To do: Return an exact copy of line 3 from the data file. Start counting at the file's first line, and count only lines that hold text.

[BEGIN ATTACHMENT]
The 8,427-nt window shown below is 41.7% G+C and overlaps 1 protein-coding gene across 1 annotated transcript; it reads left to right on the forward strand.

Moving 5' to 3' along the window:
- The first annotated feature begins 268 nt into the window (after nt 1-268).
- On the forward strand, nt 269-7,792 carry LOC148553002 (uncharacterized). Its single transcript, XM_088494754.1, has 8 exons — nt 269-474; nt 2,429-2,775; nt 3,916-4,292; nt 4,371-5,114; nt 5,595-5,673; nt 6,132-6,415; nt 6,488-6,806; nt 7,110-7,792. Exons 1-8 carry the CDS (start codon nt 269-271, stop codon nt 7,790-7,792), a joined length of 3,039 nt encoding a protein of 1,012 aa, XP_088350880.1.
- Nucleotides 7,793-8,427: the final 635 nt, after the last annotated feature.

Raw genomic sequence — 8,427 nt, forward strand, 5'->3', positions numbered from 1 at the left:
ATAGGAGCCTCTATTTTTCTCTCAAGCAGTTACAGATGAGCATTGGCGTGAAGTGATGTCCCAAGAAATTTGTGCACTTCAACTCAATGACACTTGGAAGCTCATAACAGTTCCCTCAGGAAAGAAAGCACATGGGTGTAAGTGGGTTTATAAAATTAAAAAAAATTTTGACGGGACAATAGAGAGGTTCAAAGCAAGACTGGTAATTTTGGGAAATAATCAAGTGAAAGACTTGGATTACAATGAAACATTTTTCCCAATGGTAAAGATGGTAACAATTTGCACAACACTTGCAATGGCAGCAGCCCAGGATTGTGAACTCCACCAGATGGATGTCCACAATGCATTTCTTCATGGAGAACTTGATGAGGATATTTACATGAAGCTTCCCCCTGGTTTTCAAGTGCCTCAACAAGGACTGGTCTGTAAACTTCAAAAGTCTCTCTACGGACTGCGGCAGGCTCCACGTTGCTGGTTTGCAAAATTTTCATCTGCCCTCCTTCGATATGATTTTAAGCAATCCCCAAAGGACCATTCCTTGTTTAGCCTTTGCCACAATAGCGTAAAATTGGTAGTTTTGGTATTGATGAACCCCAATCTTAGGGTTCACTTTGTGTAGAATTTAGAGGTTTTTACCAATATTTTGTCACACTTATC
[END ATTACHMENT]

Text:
- The first annotated feature begins 268 nt into the window (after nt 1-268).